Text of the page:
Epidemic pleurodynia is seldom reported in Southeast Asia and there has been no report from Taiwan. We conducted a retrospective chart review of children = 18 years of age in the National Taiwan University Hospital from January 1 to December 31, 2005. Epidemic pleurodynia was defined as an acute illness characterized by sharp localized pain over the chest or upper abdomen. Read More

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December 2010

A clinical picture of Guillain-Barré syndrome in children in the United States.

J Child Neurol 2010 Dec 7;25(12):1504-10. Epub 2010 Sep 7.

Cleveland Clinic, Cleveland, OH, USA.

The authors describe the demographics, clinical presentation, investigation, treatment, and outcomes of pediatric patients with Guillain-Barré syndrome. They identified 35 pediatric patients with Guillain-Barré syndrome presenting to a tertiary academic center over a 20-year period. The most common presenting symptoms were paresthesias (54%), weakness (49%), and myalgias (49%). Read More

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December 2010

Differences in clinical and laboratory characteristics and disease severity between children and adults with dengue virus infection in Taiwan, 2002.

Trans R Soc Trop Med Hyg 2009 Sep 4;103(9):871-7. Epub 2009 Jun 4.

Division of Pulmonary and Critical Care Medicine, Department of Internal Medicine, Chang Gung Memorial Hospital, Kaohsiung Medical Center, Chang Gung University College of Medicine, Niaosung Shiang, Kaohsiung, Taiwan.

To compare the clinical and laboratory characteristics and disease severity between adults and children with dengue in Taiwan in 2002, we retrospectively studied 661 serologically confirmed dengue-infected patients (606 adults and 55 children) admitted between June and December 2002 to a single medical centre. The medical charts of the patients were reviewed for demographic, clinical, laboratory and imaging information. Compared with children, adult patients were found to have: higher incidences of arthralgia (P<0. Read More

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September 2009

Fever, headache, and myalgias after deployment to the Philippines.

Mil Med 2008 Dec;173(12):1188-93

2D BN/1st Marines, 1st Marine Division (REIN), Box 555442, Camp Pendleton, CA 92055-5442, USA.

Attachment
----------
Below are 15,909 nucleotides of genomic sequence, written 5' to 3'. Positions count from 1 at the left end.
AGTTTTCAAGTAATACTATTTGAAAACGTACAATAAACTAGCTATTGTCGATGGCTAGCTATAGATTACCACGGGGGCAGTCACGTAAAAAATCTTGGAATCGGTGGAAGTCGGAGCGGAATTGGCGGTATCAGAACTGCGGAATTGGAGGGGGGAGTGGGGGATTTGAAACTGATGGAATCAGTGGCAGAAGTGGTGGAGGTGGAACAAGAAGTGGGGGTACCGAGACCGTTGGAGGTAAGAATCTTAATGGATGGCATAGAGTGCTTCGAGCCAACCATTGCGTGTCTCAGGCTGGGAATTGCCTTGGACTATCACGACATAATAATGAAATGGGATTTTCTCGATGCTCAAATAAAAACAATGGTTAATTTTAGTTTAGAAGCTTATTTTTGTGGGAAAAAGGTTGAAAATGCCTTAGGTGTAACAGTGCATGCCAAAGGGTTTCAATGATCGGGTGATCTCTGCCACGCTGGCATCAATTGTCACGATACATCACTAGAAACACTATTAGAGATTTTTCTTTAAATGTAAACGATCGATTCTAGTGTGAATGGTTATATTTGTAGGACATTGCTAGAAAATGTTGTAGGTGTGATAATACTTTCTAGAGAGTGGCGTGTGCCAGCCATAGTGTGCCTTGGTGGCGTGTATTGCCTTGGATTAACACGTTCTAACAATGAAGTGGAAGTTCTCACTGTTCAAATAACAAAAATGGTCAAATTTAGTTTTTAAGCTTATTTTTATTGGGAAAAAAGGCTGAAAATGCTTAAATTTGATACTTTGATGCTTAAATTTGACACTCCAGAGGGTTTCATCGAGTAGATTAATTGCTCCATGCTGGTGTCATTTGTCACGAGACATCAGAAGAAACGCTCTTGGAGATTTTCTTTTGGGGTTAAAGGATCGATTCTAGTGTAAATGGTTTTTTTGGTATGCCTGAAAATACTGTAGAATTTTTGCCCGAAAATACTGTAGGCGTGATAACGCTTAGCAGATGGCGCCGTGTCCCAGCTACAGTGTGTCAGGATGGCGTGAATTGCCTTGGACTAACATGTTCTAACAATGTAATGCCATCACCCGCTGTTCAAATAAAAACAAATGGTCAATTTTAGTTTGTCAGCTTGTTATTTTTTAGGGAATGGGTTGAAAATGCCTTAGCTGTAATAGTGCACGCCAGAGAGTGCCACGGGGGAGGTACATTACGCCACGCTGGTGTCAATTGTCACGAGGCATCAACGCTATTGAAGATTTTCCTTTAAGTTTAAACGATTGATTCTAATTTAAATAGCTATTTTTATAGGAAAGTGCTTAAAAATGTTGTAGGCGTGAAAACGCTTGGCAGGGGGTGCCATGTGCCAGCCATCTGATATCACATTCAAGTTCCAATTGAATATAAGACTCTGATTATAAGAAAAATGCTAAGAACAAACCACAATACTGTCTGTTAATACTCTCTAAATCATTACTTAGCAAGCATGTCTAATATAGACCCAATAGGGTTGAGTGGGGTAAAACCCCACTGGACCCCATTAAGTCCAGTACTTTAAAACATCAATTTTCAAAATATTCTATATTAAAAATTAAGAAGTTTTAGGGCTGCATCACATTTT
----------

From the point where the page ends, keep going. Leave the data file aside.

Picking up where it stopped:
Classic dengue fever presents with a triad of fever, headache, and rash. A "saddleback" fever pattern, morbilliform rash with islets of sparing after apyrexia, and hematological/hepatic abnormalities are common findings. As the most common arbovirus infection, dengue is a significant health threat to deployed military forces worldwide. Read More

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December 2008

Efficacy and safety of erythromycin as sclerosing agent in patients with recurrent malignant pleural effusion.

Am J Clin Oncol 2008 Aug;31(4):384-9

Pulmonary Clinic, Aristotle University of Thessaloniki, Thessaloniki, Greece.

Objectives: The aim of pleurodesis in malignant pleural effusions is to prevent reaccumulation of the fluid, symptoms, and avoid the need for repeated hospitalization for thoracentesis. The purpose of this study was to evaluate the efficacy and safety of erythromycin as a pleural sclerosing agent.

Methods: Over a 2-year period, 34 patients with a symptomatic, recurrent, malignant pleural effusion who referred for chest tube drainage and pleurodesis were included. Read More

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[Possible triggers of decompensated chronic complex tinnitus with a therapeutic approach as relating to treatment of epilepsy].

Praxis (Bern 1994) 2008 Jul;97(14):765-9

Coxsackieviruses are responsible for numerable diseases in man. This is also the reason for the high prevalence of endemic infection rates in the population. Our analysis (working hypothesis) will focus on the participation of Coxsackieviruses in chronic decompensated, complex tinnitus. Read More

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Bacterial, fungal, parasitic, and viral myositis.

Clin Microbiol Rev 2008 Jul;21(3):473-94

Infectious Diseases Division, Naval Medical Center, San Diego, California 92134-1005, USA.

Infectious myositis may be caused by a broad range of bacterial, fungal, parasitic, and viral agents. Infectious myositis is overall uncommon given the relative resistance of the musculature to infection. For example, inciting events, including trauma, surgery, or the presence of foreign bodies or devitalized tissue, are often present in cases of bacterial myositis. Read More